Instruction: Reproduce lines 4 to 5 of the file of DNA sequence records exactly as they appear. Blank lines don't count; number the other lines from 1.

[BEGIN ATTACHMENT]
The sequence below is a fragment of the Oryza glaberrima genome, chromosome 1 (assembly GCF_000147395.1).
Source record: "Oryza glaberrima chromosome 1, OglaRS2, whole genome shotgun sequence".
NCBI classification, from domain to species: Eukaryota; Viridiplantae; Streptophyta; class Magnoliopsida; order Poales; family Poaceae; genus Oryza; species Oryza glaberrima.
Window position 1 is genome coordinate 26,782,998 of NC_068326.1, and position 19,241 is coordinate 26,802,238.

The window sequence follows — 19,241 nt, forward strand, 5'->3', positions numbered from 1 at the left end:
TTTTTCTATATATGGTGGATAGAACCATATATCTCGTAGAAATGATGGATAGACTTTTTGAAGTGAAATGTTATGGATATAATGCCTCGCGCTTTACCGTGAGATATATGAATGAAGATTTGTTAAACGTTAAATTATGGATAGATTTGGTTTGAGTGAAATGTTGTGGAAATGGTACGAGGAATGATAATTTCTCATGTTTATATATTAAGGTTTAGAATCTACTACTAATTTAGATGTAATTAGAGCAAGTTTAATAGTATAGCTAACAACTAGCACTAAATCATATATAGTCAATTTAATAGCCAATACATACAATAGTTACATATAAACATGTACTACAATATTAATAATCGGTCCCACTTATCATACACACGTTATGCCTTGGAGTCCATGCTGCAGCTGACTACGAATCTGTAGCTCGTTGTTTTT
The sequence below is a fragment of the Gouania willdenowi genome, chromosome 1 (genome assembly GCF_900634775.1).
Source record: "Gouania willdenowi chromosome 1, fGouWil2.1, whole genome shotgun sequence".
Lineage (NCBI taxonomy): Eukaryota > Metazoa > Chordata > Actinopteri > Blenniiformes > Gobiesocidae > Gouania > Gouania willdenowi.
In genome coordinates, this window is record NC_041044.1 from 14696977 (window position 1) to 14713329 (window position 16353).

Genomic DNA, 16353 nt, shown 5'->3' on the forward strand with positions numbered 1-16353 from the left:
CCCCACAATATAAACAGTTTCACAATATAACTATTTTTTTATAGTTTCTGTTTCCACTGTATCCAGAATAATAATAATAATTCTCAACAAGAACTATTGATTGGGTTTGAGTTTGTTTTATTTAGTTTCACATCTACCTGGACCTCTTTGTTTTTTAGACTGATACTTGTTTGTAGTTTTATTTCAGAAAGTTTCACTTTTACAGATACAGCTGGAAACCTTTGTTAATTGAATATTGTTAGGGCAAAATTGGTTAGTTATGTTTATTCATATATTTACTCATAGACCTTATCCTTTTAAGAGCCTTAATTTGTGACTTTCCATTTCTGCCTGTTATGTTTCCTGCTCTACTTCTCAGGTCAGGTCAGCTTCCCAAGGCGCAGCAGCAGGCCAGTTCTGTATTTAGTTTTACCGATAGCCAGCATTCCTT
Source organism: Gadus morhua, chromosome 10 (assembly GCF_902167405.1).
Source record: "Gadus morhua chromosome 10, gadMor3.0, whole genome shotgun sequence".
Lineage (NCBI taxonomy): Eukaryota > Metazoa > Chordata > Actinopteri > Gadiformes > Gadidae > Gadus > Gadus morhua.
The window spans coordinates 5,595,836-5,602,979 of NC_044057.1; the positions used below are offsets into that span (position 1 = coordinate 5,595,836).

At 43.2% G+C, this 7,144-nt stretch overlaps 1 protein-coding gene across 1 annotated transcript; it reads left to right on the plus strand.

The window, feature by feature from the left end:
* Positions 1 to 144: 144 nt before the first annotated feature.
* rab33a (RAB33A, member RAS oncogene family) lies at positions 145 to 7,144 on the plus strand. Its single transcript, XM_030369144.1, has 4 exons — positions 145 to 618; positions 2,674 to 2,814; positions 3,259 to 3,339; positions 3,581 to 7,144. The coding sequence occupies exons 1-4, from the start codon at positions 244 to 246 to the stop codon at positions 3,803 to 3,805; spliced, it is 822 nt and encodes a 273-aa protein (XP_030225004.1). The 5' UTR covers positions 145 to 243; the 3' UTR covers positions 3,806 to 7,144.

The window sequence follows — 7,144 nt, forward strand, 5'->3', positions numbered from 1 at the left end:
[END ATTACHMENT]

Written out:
Window position 1 is genome coordinate 26,782,998 of NC_068326.1, and position 19,241 is coordinate 26,802,238.

The window sequence follows — 19,241 nt, forward strand, 5'->3', positions numbered from 1 at the left end: